In Teaching with Writing, Toby Fulwiler presents the findings of a 1981 study of writing in American schools that I believe is still valid today—even in universities and corporate training rooms across the country.
The study found that the majority of assignments involved transactional writing—the kind used to communicate information (as in essays and business letters).
The second most common type of writing was mechanical—the kind used to fill in the blanks, copy information off the blackboard, and take notes. In fact the study found that mechanical writing represented 24% of all classroom activity!
Imaginative writing—the kind used, for example, in writing poetry—came in a distant third and only occurred in English classes.
The fourth kind of writing—expressive—was almost completely absent from the classroom. Expressive writing is the kind of writing we do for ourselves. It is when we write our own thoughts down in order to play with an idea, look at it from different angles, and explore relationships.
In other words, the study concluded that “writing was taught almost exclusively as a means to communicate information rather than as a means to gain insight, develop ideas, or solve problems.”
Why expressive writing is so powerful
Writing to Learn & Create
According to Fulwiler,
Writing is basic to thinking about, and learning, knowledge in all fields.
Expressive writing helps us brainstorm ideas, invent new solutions, and acquire and synthesize knowledge. It helps us discover what we really think and feel about a subject. And it helps us come up with insights that would otherwise have remained unconscious.
James Van Allen expressed this well when he said:
The mere process of writing is one of the most powerful tools we have for clarifying our own thinking. I seldom get to the level of a publishable manuscript without a great deal of self torture and at least three drafts. My desk is littered with rejected attempts as I proceed. But there is a reward. I am never so clear about a matter as when I have just finished writing about it. The writing process itself produces that clarity. Indeed, I often write memoranda to myself solely for the purpose of clearing up my own thinking.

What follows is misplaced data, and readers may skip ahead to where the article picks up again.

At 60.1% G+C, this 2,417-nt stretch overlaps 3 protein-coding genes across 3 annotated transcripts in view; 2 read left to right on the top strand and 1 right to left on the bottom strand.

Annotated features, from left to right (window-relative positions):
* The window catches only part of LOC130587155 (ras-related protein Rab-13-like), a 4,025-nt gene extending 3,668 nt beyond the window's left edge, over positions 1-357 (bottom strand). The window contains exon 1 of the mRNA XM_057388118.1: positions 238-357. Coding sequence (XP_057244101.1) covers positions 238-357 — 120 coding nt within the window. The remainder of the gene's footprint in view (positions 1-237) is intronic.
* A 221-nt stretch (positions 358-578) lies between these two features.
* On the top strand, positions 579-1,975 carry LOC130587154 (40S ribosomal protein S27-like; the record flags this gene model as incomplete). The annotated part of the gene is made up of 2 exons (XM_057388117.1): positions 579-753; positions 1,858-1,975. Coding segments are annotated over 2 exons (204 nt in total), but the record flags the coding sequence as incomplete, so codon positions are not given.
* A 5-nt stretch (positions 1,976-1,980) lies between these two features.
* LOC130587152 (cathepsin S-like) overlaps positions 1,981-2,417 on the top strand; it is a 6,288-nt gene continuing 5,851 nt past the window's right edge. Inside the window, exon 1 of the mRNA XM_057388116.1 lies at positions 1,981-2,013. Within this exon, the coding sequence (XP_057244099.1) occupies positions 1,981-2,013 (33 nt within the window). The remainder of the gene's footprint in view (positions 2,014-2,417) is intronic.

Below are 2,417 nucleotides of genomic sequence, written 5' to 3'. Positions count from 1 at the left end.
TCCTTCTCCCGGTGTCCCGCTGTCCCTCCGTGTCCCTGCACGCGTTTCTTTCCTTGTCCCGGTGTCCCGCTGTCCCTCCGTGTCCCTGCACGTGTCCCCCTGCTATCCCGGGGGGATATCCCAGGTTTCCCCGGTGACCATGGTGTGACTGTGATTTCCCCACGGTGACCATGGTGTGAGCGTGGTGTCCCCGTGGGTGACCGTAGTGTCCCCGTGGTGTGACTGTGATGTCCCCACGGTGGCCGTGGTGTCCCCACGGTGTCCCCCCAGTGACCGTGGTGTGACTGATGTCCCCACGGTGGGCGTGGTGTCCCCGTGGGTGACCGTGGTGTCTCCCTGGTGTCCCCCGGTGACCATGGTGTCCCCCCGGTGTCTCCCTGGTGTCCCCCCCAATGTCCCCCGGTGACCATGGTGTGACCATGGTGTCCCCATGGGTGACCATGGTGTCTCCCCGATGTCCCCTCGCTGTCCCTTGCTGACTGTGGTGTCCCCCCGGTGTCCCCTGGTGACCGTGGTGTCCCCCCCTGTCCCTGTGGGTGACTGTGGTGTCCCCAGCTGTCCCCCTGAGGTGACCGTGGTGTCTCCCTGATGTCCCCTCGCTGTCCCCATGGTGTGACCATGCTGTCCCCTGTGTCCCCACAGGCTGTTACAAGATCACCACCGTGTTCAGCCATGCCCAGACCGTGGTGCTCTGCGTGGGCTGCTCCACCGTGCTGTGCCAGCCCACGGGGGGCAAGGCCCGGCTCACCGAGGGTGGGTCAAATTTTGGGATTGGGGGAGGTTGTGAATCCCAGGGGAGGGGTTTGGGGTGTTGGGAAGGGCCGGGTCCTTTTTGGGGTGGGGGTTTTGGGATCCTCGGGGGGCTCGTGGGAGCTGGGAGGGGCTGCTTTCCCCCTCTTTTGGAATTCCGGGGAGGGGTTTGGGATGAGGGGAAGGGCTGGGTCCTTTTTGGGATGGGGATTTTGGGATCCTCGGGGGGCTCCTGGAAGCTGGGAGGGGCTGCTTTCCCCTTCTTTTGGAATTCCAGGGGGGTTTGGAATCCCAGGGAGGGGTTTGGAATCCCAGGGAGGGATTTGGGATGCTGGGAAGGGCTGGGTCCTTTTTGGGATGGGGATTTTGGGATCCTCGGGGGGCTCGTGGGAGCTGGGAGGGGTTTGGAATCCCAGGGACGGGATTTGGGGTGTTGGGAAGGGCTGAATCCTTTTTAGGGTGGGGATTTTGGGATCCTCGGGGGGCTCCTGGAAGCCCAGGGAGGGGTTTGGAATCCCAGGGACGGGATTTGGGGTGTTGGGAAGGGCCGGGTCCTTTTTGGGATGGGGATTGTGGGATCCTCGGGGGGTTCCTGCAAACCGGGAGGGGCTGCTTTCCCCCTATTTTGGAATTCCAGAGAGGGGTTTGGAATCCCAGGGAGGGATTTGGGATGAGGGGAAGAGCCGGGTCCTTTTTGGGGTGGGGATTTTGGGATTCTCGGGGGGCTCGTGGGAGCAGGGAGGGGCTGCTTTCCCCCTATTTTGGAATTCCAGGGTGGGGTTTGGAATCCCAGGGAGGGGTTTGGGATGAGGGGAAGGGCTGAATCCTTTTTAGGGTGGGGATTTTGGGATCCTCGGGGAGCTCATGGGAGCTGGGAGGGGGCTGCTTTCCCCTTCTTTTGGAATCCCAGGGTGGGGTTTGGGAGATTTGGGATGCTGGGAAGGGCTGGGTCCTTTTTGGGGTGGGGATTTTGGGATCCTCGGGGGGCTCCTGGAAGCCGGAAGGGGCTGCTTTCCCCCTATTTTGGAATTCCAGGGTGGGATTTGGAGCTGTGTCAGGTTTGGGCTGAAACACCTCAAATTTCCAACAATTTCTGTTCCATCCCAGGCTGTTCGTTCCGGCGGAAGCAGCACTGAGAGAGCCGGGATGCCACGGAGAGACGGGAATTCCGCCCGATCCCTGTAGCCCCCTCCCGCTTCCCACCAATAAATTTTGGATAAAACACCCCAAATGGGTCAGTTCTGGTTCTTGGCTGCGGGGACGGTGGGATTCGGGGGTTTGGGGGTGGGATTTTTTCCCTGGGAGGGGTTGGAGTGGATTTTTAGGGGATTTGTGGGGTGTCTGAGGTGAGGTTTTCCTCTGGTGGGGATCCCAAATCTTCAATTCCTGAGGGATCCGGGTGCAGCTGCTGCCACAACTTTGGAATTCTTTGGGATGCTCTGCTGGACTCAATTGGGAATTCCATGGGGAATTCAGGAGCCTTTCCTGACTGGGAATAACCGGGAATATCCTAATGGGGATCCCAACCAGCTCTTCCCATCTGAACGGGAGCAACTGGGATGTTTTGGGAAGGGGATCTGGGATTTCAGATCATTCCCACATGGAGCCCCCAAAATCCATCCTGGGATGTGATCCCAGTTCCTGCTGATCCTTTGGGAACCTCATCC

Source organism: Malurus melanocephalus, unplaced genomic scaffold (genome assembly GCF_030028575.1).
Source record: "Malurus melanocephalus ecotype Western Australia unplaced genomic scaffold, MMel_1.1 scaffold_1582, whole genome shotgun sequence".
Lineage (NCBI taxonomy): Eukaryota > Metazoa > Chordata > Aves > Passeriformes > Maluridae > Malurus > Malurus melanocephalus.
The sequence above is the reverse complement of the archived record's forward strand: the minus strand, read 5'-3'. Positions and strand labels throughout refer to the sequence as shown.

Writing to Heal
Expressive writing can also help us heal. Dr. James Pennebaker, Chair of the Psychology Department at the University of Texas in Austin, states that:
Dozens of experiments have now been conducted by researchers in laboratories around the world. Writing about emotional upheavals has been found to improve the physical and mental health of grade-school children and nursing home residents, arthritis sufferers, medical school students, maximum security prisoners, new mothers, and rape victims. Not only are there benefits to health, but writing about emotional topics has been found to reduce anxiety and depression, improve grades in college, and, as we have seen, aid people in securing new jobs.
What this means to you
Because so many of us associate writing with memories of school essays covered with red marks, we would rather do just about anything than put our words down on paper! Yet such reluctance is doing us a great disservice.
Writing for ourselves opens up our brain’s ability to generate ideas, it expands our creativity, and it helps us heal—whether or not we understand what a split infinitive is or where a colon should go!
So sit down in a comfy chair, grab a cup of tea, put on some music and just write. You’ll be glad you did.